“The competitor in me loves the controversy and loves the situations that it puts the competitors in,” Harvick said. “… But, live and learn, and you move on. That is the one thing about this sport is you have to get over things quickly.

“I think as you move forward you just have to do the best that you can to try to handle things different. All in all it was a good weekend for us (at Texas), but obviously afterwards it’s not the way you wanted it to end for us.”

Harvick was asked if he tried to incite Keselowski into fighting Gordon when he (Harvick) pushed Keselowski towards Gordon last Sunday on pit road after the race at Texas.

“Honestly, I was leaning on the back of the car just kind of taking it all in and seeing what was going on,” Harvick said. “I have been in that situation with him (Keselowski) before. For me it is like the week of two totally opposite situations.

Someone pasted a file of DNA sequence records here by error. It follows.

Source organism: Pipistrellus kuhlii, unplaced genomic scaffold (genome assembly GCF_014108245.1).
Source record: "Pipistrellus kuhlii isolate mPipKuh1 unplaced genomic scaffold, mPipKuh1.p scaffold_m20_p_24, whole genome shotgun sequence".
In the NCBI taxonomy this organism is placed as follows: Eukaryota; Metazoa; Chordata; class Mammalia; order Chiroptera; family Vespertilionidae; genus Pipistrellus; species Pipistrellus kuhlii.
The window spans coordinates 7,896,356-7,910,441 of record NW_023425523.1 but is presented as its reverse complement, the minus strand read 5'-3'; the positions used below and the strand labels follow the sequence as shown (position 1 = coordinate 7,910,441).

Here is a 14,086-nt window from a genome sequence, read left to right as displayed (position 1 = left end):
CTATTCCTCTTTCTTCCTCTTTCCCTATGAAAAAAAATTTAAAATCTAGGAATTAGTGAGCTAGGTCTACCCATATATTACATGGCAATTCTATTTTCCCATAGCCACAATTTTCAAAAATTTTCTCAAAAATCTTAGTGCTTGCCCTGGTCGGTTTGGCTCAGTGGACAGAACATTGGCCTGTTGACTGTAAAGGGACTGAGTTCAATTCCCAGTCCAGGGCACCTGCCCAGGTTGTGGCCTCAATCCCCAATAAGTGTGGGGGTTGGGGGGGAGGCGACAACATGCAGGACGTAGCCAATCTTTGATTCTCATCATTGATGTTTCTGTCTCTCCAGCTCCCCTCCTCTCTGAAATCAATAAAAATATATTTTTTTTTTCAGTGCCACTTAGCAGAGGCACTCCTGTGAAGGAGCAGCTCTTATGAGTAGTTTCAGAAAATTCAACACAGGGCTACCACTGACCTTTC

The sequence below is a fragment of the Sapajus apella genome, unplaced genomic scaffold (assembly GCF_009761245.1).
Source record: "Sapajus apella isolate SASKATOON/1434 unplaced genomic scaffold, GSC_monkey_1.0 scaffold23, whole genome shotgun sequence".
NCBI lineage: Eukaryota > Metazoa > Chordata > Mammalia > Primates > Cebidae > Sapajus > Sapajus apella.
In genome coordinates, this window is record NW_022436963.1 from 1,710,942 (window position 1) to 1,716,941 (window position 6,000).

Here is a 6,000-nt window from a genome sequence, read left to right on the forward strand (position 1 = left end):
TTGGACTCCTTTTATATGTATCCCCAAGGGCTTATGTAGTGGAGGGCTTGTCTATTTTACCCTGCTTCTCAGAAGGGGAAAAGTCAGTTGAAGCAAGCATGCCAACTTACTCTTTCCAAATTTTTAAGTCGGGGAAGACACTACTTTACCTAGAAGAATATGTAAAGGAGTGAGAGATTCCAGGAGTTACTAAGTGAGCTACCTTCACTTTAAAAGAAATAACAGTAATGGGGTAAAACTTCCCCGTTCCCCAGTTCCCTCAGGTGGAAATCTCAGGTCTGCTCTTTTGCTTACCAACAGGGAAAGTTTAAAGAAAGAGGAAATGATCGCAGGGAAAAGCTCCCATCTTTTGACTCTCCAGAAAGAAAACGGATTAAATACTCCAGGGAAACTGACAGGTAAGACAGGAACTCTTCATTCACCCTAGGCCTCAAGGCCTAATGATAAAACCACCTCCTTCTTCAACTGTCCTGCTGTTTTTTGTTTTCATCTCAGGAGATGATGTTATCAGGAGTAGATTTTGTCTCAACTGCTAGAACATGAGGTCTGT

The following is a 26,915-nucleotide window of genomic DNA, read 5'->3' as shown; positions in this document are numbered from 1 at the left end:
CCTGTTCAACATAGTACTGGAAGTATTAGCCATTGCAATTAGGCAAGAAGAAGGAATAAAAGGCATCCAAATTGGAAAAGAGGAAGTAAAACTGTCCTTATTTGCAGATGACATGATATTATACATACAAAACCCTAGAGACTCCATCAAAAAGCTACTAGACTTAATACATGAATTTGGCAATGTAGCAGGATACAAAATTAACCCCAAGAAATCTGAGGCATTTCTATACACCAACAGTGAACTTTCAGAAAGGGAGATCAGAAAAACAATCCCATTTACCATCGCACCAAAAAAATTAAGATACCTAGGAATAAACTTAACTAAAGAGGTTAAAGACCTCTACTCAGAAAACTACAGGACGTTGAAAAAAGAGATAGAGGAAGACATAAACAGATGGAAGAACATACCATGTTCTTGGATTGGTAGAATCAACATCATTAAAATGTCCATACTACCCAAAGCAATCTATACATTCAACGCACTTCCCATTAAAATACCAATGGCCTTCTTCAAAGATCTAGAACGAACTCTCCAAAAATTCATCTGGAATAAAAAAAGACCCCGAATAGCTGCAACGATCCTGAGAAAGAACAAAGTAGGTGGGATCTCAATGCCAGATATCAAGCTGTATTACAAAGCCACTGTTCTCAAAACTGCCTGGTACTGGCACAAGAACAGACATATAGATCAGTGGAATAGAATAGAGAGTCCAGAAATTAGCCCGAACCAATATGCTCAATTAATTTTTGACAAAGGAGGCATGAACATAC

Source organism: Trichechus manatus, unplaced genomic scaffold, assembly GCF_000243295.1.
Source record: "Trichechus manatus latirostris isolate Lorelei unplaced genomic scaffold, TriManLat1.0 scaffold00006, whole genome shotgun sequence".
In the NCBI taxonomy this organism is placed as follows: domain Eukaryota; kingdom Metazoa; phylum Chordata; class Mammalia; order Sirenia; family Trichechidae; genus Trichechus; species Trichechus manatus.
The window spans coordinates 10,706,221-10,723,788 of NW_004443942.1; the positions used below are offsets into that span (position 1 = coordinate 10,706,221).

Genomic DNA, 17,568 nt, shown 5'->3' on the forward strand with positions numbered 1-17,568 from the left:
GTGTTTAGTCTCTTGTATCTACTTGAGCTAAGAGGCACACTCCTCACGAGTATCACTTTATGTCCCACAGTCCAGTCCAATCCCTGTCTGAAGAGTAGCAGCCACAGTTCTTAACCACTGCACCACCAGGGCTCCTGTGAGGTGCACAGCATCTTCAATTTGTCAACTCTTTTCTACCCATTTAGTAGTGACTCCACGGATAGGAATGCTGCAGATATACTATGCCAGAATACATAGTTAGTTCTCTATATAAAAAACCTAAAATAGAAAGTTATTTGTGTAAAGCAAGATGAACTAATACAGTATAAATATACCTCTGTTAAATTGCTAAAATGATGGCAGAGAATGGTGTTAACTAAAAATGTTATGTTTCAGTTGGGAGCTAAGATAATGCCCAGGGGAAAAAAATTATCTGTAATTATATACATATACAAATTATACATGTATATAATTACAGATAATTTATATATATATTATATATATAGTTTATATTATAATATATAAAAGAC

“I have no problem with the way Brad races. I think he races hard. I think that is what we are all supposed to do and in those positions you would probably do the same thing yourself.

“But, I think that the problem that I have with it, I have been in that situation with him before and have him turn his back on me and just walk off. I don’t think that is the appropriate way to handle those types of situations.”

In other words, Harvick pushed Keselowski to man up and take care of business, rather than walk away from conflict.

“It just kind of rubbed me the wrong way and I reacted and obviously didn’t really realize that it was going to ignite that,” Harvick said. “All in all it just kind of rubs me the wrong way when you have to just turn your back on situations and walk off and mumble your way off into no man’s land and not just handle the situation.

“I think in those situations you at least deserve, even if you are going to get yelled at or whatever the case may be, you at least need to handle it like it needs to be handled.”

Having had several days to reflect upon his decision to push Keselowski, does Harvick regret essentially sparking the Texas brawl?